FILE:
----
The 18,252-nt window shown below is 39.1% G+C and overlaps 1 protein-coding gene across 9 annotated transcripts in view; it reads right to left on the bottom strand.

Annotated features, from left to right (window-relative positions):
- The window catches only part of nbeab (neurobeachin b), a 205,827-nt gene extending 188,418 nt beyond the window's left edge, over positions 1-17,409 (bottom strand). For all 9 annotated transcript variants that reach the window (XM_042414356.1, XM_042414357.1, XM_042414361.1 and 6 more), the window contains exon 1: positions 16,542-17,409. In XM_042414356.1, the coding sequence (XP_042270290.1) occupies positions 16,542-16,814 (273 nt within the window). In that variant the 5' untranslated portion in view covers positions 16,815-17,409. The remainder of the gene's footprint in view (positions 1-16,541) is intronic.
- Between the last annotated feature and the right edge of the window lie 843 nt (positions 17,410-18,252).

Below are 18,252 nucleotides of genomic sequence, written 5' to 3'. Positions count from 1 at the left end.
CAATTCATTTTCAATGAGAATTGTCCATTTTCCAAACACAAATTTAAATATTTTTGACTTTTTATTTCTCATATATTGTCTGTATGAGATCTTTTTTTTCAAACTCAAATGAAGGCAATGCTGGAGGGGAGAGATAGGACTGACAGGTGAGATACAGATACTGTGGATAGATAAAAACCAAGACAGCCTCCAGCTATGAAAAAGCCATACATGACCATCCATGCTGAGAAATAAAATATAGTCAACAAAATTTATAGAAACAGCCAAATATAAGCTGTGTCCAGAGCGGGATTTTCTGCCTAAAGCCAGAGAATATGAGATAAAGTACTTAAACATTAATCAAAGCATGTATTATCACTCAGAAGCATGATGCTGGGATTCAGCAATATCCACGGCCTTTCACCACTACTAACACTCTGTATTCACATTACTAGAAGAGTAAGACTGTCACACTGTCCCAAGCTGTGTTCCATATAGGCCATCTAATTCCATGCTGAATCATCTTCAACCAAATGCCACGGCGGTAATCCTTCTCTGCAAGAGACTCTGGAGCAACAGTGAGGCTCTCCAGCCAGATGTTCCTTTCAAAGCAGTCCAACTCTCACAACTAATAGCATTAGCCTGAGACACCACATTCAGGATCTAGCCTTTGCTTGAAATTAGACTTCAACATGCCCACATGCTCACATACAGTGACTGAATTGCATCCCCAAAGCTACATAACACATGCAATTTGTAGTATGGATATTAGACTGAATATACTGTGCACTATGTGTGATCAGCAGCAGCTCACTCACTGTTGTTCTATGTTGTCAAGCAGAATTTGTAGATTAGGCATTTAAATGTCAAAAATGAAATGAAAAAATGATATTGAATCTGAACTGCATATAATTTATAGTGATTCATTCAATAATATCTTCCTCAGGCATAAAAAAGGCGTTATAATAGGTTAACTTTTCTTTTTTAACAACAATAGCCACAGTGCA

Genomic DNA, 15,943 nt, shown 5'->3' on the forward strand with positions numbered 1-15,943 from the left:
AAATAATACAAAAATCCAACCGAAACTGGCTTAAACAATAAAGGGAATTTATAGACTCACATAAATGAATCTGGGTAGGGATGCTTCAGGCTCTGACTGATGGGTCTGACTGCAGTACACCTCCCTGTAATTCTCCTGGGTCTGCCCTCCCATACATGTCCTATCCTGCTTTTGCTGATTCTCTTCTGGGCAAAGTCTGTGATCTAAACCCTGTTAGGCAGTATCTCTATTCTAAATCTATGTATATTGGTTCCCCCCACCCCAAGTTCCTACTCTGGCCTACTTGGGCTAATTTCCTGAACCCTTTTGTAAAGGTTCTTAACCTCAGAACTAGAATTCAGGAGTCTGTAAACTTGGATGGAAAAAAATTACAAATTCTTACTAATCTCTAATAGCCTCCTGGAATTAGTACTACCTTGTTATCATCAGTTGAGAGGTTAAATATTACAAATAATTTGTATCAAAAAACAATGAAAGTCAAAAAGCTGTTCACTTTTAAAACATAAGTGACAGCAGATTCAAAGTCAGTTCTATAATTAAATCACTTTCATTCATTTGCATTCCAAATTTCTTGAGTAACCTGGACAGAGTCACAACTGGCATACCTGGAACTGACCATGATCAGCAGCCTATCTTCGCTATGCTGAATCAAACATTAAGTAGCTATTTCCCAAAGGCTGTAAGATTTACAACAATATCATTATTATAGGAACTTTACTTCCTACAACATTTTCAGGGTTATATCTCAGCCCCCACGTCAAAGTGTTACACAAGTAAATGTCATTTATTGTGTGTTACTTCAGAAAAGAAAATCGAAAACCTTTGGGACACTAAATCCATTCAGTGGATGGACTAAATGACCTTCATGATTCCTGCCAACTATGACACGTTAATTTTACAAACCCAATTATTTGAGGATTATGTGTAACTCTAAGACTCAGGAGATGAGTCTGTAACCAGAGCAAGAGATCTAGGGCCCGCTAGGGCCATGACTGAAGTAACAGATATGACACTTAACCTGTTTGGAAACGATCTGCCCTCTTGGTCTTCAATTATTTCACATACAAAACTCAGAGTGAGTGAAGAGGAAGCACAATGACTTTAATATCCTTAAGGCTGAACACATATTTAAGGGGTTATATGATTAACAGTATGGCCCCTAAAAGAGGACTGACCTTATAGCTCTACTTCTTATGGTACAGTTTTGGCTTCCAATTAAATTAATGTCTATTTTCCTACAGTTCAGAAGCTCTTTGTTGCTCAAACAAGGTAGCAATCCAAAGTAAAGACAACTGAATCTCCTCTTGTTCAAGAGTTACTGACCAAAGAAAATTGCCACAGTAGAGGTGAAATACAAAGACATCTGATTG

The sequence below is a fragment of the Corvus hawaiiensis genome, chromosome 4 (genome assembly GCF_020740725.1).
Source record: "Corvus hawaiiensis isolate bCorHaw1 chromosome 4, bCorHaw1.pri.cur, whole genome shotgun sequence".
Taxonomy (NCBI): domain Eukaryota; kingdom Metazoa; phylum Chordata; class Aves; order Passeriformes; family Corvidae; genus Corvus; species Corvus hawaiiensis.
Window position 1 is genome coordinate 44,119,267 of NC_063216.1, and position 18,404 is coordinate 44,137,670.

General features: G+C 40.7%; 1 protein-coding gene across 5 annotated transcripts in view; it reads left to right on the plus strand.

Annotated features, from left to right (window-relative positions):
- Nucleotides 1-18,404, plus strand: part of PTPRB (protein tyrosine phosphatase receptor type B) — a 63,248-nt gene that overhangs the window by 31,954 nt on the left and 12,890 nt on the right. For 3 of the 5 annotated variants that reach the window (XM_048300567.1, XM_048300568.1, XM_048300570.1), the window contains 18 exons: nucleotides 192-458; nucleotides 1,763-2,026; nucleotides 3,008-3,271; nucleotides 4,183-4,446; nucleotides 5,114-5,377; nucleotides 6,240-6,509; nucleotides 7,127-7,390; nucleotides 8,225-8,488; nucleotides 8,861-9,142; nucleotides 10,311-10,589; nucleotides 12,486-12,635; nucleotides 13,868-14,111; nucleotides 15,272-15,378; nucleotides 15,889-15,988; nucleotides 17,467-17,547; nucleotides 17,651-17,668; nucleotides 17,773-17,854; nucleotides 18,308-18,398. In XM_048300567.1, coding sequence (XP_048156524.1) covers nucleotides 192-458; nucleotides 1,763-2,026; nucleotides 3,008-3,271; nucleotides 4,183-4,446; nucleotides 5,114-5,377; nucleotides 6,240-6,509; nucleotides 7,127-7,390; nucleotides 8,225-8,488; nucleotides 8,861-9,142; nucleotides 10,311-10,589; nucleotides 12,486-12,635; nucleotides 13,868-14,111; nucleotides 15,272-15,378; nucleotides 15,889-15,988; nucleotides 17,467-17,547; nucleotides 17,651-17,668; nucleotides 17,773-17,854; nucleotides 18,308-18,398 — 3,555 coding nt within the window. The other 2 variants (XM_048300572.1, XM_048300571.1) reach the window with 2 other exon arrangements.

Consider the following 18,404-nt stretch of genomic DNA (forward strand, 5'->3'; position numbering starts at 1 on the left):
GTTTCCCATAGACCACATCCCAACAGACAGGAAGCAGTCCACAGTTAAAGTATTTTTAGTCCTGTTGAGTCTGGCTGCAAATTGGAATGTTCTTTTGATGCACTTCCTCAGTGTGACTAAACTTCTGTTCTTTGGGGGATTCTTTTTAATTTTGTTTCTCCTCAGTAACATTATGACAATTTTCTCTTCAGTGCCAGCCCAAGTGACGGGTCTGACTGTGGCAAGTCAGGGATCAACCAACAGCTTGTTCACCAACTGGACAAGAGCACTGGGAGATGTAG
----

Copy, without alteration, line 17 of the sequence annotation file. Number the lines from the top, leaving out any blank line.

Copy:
GTTTCCCATAGACCACATCCCAACAGACAGGAAGCAGTCCACAGTTAAAGTATTTTTAGTCCTGTTGAGTCTGGCTGCAAATTGGAATGTTCTTTTGATGCACTTCCTCAGTGTGACTAAACTTCTGTTCTTTGGGGGATTCTTTTTAATTTTGTTTCTCCTCAGTAACATTATGACAATTTTCTCTTCAGTGCCAGCCCAAGTGACGGGTCTGACTGTGGCAAGTCAGGGATCAACCAACAGCTTGTTCACCAACTGGACAAGAGCACTGGGAGATGTAG